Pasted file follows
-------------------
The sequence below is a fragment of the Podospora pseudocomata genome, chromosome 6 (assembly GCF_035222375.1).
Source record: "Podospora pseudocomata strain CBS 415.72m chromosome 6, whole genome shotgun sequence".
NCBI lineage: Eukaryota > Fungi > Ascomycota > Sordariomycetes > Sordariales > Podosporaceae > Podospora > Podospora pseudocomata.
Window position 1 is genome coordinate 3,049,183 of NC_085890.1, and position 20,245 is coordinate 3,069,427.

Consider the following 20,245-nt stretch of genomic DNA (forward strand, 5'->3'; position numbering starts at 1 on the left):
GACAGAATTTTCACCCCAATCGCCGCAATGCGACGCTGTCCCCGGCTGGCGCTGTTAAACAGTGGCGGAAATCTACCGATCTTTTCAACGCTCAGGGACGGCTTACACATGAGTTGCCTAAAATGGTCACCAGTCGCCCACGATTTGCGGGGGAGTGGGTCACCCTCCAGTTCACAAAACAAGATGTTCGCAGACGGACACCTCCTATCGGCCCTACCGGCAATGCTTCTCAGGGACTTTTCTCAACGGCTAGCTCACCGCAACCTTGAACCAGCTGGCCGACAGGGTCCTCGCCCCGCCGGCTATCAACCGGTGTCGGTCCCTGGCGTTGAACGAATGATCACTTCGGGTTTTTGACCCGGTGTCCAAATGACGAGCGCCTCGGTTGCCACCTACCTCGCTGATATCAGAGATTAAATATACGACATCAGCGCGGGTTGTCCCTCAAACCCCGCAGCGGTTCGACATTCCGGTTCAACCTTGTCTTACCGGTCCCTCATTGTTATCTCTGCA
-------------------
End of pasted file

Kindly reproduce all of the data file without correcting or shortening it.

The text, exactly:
The sequence below is a fragment of the Podospora pseudocomata genome, chromosome 6 (assembly GCF_035222375.1).
Source record: "Podospora pseudocomata strain CBS 415.72m chromosome 6, whole genome shotgun sequence".
NCBI lineage: Eukaryota > Fungi > Ascomycota > Sordariomycetes > Sordariales > Podosporaceae > Podospora > Podospora pseudocomata.
Window position 1 is genome coordinate 3,049,183 of NC_085890.1, and position 20,245 is coordinate 3,069,427.

Consider the following 20,245-nt stretch of genomic DNA (forward strand, 5'->3'; position numbering starts at 1 on the left):
GACAGAATTTTCACCCCAATCGCCGCAATGCGACGCTGTCCCCGGCTGGCGCTGTTAAACAGTGGCGGAAATCTACCGATCTTTTCAACGCTCAGGGACGGCTTACACATGAGTTGCCTAAAATGGTCACCAGTCGCCCACGATTTGCGGGGGAGTGGGTCACCCTCCAGTTCACAAAACAAGATGTTCGCAGACGGACACCTCCTATCGGCCCTACCGGCAATGCTTCTCAGGGACTTTTCTCAACGGCTAGCTCACCGCAACCTTGAACCAGCTGGCCGACAGGGTCCTCGCCCCGCCGGCTATCAACCGGTGTCGGTCCCTGGCGTTGAACGAATGATCACTTCGGGTTTTTGACCCGGTGTCCAAATGACGAGCGCCTCGGTTGCCACCTACCTCGCTGATATCAGAGATTAAATATACGACATCAGCGCGGGTTGTCCCTCAAACCCCGCAGCGGTTCGACATTCCGGTTCAACCTTGTCTTACCGGTCCCTCATTGTTATCTCTGCA